JEFFERSON CITY — Republican Gov. Mike Parson wants the power to spend another $1.2 billion on the state’s response to the pandemic.
With Missouri’s seven-day average of total patients hospitalized with COVID-19 symptoms hitting a record 1,575 this week, the newly elected governor submitted a proposed package of spending to the Legislature Wednesday that includes giving his office control over more than $764 million in state and federal funds for pandemic relief.
Previously, legislative budget writers had wanted that money to be distributed to various state agencies so the spending would be easier to track.
On Thursday, the House and Senate will gavel in to a post-election “lame duck” special session to begin negotiating a final version of the spending plan.
Democrats and Republicans have grumbled in recent weeks that the governor, who easily beat Democratic Auditor Nicole Galloway Tuesday, was keeping the details of the special session secret in the lead up to Election Day.
Parson is expected to formally outline his request Thursday when he makes his first public appearance in the Capitol since he won.
With the campaign behind him, documents obtained by the Post-Dispatch show Parson’s office asked for another $140 million for testing, tracing, reporting and other expenses related to mitigating the virus.
Also on tap is $75 million in federal stimulus for school districts to pay for school lunch programs. Some school districts suspended meal service for students early in the pandemic, citing the risk of exposure to coronavirus for employees.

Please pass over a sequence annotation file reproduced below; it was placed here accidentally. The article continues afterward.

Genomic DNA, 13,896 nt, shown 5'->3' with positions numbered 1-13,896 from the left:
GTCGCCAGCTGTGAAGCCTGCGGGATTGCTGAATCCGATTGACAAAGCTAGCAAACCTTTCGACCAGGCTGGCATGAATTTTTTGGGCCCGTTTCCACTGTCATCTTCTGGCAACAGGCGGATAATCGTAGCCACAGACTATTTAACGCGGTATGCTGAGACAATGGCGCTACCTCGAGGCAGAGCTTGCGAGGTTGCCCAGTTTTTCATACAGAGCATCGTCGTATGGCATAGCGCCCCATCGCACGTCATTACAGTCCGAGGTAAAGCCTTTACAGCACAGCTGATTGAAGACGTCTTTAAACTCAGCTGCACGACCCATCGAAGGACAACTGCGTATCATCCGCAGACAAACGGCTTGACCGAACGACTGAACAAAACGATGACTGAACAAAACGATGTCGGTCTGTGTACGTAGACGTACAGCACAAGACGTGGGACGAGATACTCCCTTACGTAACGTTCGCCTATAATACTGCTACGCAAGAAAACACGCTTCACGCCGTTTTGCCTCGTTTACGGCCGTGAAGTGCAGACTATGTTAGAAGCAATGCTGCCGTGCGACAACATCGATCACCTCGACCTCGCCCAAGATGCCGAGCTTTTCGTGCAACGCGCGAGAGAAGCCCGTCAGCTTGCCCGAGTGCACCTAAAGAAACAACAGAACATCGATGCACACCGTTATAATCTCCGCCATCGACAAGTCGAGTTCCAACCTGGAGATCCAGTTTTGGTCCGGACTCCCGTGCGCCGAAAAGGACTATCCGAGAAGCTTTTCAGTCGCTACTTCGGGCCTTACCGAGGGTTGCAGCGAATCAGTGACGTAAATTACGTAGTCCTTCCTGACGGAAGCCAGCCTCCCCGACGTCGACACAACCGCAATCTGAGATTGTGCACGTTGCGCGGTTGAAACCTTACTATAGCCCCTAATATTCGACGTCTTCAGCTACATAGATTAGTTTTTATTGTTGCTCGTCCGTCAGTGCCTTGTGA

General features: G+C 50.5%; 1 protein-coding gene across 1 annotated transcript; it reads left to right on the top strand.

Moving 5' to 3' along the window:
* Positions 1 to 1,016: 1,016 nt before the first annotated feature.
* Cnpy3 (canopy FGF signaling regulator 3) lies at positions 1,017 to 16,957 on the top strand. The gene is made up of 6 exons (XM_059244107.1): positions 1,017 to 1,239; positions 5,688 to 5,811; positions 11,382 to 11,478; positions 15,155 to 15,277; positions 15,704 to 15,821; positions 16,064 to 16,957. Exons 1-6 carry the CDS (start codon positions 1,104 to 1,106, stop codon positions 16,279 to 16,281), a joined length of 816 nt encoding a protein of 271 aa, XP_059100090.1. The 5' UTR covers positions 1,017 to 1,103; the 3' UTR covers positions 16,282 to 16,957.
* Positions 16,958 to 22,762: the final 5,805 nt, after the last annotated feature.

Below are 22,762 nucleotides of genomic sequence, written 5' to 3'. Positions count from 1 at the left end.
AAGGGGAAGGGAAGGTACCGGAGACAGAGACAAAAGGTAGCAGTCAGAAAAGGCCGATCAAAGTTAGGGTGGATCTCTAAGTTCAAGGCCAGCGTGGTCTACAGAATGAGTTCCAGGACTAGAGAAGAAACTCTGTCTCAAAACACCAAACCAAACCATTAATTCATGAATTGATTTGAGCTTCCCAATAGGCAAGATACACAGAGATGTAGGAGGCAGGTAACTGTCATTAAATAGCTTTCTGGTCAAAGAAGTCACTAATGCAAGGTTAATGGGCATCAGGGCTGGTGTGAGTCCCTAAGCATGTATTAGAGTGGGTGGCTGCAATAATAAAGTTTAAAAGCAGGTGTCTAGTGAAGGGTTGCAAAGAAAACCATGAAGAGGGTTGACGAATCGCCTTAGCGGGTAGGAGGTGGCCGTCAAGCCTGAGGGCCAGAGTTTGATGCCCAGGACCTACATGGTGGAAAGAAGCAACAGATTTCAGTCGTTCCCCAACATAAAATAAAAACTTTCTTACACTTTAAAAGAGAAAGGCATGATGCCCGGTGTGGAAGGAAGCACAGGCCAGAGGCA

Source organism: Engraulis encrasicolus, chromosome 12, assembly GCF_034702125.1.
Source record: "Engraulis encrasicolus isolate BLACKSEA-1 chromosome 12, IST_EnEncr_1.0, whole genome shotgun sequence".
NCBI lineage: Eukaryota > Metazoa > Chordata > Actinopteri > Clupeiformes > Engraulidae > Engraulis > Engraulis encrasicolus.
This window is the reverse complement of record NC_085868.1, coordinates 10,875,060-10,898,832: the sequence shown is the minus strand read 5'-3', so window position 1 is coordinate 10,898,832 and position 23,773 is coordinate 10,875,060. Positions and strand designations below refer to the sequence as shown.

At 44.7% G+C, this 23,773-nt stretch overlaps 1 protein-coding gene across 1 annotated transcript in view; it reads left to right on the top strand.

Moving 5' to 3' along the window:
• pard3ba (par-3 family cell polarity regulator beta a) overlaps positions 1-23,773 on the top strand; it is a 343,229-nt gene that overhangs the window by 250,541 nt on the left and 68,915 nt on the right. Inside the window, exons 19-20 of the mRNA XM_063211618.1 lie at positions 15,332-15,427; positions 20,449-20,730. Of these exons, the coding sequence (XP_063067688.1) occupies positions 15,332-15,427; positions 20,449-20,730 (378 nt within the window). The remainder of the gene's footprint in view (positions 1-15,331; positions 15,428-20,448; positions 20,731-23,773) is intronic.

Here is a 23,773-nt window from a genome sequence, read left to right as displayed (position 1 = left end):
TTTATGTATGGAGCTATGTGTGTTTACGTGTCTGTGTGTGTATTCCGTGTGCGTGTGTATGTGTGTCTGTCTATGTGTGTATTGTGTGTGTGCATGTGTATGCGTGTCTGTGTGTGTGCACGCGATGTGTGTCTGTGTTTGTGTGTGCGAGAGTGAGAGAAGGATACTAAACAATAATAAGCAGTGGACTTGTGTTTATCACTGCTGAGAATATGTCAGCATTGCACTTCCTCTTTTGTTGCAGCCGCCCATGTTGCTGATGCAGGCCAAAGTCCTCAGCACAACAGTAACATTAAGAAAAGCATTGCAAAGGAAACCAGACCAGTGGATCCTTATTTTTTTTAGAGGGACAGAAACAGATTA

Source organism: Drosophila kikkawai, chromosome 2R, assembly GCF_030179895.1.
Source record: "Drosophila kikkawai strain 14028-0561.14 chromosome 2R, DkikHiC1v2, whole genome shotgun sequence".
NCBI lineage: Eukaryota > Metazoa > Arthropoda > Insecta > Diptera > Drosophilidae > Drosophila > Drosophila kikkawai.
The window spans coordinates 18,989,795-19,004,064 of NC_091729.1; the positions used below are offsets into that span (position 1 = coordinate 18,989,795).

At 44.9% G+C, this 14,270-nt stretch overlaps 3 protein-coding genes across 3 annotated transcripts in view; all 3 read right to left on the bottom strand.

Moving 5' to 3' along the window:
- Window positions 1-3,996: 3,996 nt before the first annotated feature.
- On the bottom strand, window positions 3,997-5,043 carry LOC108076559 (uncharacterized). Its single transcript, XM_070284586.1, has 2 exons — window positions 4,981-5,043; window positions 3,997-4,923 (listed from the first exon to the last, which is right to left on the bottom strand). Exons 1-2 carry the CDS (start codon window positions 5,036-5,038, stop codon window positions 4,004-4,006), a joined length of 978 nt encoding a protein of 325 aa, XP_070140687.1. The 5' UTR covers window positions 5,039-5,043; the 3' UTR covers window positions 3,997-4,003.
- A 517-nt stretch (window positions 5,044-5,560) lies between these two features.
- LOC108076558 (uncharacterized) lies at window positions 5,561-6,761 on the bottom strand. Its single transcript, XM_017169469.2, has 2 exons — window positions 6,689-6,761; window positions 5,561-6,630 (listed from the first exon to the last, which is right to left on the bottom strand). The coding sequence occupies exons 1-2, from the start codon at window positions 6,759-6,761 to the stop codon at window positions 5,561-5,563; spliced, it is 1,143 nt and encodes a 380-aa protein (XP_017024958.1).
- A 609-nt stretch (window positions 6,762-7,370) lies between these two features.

Another $34 million will go to the Department of Labor and Industrial Relations to pay for unemployment assistance programs.
Not all of the money would go to the pandemic.
The proposal includes $2 million in state and federal funding to pay for a pre-trial witness protection fund. The fund was created by lawmakers in a previous special session to help protect witnesses from reprisal if they assist prosecutors in solving crimes.
Missouri has received $3.06 billion from the Coronavirus Aid, Relief, and Economic Security Act, and about $1.2 billion of that remains unspent. The state has funneled $542 million of the federal money to local governments and could see some of that returned if counties don’t spend their allotments.
Tentative schedules released this week show the House will take up matters first, with an eye on finishing their work on Tuesday.
The Senate, meantime, isn’t scheduled to take up debate until Nov. 19, with a goal of finishing on Nov. 20.
Plans for COVID
Capitol employees were making preparations for the influx of nearly 200 lawmakers, plus additional staff, to the building at a time when local COVID-19 numbers have been spiking.
Coronavirus testing is again being made available and people will be screened for symptoms when they enter the building.
Rather than crowd into a committee hearing room, the Senate will hold its budget committee on the floor of the chamber, where more social distancing can be observed.